We felt the first stirrings of collaborative desire fifteen years ago. since then, we have published one book (and some miscellaneous pieces) together and have finished another. They are very different, though related, books, and while producing them we have had different, though related, thoughts about our collaborative authorship. One thing that collaboration teaches you is that there is no last word on anything. Someone looking over your shoulder or over your draft is going to find a better word or cross out your word entirely.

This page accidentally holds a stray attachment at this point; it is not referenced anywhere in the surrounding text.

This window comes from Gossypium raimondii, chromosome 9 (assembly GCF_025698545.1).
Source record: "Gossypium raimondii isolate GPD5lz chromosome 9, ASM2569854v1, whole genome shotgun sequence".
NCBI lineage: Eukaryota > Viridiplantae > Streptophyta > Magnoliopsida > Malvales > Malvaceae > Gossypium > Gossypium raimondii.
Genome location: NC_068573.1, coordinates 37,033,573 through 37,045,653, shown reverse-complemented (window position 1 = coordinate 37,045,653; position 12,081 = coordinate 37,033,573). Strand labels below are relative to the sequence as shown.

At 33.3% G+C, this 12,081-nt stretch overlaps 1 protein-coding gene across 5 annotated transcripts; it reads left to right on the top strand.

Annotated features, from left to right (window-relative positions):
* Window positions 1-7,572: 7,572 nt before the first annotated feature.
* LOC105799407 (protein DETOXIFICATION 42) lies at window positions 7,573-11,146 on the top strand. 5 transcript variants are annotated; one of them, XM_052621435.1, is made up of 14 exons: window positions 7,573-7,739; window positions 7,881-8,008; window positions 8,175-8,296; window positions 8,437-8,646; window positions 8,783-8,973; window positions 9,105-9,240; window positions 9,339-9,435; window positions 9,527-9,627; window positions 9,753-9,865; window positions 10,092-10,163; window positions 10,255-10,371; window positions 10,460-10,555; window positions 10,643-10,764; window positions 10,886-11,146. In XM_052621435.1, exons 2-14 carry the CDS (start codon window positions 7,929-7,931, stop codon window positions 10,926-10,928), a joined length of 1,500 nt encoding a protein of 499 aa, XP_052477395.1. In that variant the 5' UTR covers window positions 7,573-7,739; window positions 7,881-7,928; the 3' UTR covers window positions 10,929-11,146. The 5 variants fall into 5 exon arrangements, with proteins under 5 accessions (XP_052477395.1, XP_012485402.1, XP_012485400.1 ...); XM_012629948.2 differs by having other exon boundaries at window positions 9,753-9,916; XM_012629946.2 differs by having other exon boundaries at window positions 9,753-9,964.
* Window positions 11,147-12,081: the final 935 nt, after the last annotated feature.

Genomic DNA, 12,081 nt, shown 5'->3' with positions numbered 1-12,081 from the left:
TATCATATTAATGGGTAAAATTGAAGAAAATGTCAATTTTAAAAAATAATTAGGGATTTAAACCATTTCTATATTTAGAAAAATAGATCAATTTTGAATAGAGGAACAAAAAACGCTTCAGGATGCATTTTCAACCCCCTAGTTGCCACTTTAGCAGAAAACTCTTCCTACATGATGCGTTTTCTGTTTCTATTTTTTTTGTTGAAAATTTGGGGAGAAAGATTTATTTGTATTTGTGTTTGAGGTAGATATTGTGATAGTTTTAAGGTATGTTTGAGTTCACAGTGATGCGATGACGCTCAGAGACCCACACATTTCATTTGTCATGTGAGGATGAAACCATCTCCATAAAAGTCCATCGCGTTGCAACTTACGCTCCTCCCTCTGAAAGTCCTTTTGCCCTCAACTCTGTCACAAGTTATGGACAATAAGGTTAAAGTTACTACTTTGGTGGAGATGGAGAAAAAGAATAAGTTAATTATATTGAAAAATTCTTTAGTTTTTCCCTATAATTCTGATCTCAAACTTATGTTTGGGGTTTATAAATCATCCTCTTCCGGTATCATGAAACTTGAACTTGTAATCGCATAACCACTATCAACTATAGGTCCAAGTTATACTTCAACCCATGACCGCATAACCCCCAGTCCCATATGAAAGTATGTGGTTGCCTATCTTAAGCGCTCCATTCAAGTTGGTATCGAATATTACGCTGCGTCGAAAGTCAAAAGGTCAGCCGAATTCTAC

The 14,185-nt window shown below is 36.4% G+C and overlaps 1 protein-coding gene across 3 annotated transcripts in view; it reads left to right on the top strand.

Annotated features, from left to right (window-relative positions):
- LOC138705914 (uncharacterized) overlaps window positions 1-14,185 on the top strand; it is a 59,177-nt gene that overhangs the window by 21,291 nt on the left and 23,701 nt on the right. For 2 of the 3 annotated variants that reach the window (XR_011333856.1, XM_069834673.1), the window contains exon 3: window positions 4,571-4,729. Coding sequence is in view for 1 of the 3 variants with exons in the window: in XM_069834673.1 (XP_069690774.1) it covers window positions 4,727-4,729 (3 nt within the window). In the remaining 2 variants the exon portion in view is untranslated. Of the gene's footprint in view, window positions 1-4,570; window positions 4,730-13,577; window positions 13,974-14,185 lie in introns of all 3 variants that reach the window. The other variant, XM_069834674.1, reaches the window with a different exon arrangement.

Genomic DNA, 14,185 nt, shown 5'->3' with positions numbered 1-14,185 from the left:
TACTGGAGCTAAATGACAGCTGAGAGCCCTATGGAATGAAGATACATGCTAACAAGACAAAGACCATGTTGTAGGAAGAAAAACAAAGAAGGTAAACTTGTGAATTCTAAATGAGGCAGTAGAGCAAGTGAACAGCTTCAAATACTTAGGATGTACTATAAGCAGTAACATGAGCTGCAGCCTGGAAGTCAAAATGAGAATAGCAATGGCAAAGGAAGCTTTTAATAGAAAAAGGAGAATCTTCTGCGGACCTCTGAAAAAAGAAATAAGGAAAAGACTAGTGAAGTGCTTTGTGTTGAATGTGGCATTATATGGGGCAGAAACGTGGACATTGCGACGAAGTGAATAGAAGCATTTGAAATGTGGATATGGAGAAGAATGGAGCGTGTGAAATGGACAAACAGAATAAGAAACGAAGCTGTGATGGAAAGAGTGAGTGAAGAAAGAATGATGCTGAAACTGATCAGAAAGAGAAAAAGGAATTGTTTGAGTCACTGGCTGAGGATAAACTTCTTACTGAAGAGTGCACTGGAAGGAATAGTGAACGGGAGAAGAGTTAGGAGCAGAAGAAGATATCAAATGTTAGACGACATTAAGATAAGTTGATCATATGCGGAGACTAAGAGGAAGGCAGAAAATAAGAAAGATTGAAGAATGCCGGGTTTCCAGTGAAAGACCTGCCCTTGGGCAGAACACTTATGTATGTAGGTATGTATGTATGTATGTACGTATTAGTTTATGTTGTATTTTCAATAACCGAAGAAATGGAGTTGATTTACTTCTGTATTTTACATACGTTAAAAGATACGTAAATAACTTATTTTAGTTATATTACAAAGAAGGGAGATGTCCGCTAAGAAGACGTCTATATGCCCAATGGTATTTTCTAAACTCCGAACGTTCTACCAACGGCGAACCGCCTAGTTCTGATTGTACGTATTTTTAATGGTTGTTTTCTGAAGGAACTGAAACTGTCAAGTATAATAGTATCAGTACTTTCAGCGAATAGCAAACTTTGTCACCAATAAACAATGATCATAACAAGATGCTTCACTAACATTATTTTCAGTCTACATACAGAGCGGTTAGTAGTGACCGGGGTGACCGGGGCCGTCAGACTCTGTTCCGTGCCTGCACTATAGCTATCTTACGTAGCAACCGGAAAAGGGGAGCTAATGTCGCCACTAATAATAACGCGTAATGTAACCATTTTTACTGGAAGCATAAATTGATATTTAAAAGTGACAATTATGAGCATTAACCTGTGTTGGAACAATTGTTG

A story of origins: We began to talk about writing a book together while trying to finish our dissertations. It was helpful to fantasize such a project—it presumed that the dissertations would get finished and that when they did, we would be alive and well and still writing. But the fantasy of collaboration addressed other anxieties, especially over the word original in the demand that the dissertation be a “significant and original contribution to scholarship.” Each of us knew how much her work depended on the scholarship she had read and how much the shape of her work had been affected by conversations, in reading groups or over coffee, with other graduate students, professors, friends, bartenders. Worse, in our theory classes we were being rewarded for pontificating about the demise of the very author we were working so hard to become. The notion of solitary authorship on which intellectual authority depends seemed a lie. At least in our cases. We certainly felt like frauds, but then as women in programs in which the students and professors were no longer exclusively but still predominantly male, we were perhaps predisposed to feeling like frauds. To write a book that had two signatures, we mused, would formally acknowledge that authors depend on other authors and would as well trouble the notions of original and originary. Intellectual honesty seemed to require the candid dismantling of the solitary author, of the original and originary genius.